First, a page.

The trust board wants people to convert permits into leases, increasing their tenure insecurity
KwaZulu-Natal church leaders have joined a high court challenge by individuals and civil society groups to force the Ingonyama Trust board to abandon its controversial programme of converting permission to occupy (PTO) certificates into residential leases.
The KwaZulu-Natal Council of Churches, the Catholic Church and the Lutheran Church have backed the application, which will be brought by the Legal Resources Centre in the high court in Pietermaritzburg this month.
Critics of the leases say they undermine right of tenure rather than reinforce it, and place rural people who have lived on the tribally controlled land for free for years in a position where they have to pay annually — or face eviction.
Thabiso Mbhense, the lawyer for the applicants, said the application by residents of Jozini and uMnini, both of which fall under the Ingonyama Trust, which controls about three million hectares of rural KwaZulu-Natal on behalf of King Goodwill Zwelithini, would be brought in the next few weeks.
“The final affidavits are drafted and we are finalising court papers and preparing to lodge the application,’’ Mbhense said.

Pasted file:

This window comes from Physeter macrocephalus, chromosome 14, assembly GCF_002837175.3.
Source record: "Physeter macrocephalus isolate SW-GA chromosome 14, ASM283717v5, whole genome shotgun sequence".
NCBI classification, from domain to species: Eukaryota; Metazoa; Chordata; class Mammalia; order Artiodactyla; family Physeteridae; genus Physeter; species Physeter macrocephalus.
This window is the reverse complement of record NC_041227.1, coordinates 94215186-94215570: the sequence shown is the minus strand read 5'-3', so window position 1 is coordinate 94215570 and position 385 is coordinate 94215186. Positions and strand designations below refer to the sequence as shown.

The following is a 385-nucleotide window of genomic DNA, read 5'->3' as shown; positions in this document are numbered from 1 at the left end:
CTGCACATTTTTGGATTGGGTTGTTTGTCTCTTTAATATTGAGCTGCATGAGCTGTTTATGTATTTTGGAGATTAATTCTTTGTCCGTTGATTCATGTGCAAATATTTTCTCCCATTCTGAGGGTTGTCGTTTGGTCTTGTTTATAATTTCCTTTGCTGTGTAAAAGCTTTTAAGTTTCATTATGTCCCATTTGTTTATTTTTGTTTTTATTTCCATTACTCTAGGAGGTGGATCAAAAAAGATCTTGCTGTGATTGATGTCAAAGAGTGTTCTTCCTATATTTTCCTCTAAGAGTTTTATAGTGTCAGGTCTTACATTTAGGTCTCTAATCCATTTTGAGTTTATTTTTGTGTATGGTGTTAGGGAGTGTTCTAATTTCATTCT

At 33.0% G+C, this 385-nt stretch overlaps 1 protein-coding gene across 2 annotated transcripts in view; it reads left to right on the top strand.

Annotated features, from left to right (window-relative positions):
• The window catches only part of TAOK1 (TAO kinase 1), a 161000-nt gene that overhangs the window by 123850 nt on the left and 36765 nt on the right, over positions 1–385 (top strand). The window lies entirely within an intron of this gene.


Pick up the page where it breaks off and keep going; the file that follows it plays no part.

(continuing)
The applicants want the court to rule the practice of converting PTO certificates to leases, which the board began last year, as illegal, on the grounds that it undermines and weakens the right of tenure of rural people living on trust land.
They will argue that the conversion to leases, which come with default clauses, places residents in a precarious position, because the board could repossess their properties if they fail to pay the annual lease fee.
The board, chaired by former judge Jerome Ngwenya, started the conversions in 2016, arguing that it was doing so to allow government employees living on tribal land to qualify for housing subsidies. It has since been instructed to stop doing so by Parliament’s land reform portfolio committee, which holds oversight on the board. But, according to sources on the board, it has continued to issue the leases.
The board collects about R90million a year in leases, many of them commercial, and has now shifted its focus to residential properties. It is also encouraging nonprofit bodies such as churches to convert their PTOs to leases.
Residents pay a nominal fee of R500 or more for land to the traditional authority. If they convert to leases, it will cost about R1 000 or more a year.
The board leases also state that any developments made by the occupants are forfeited to the trust should they leave or default.
The board was recently at the centre of a political storm about the land reform process, with ANC president Cyril Ramaphosa going to great lengths to reassure the king that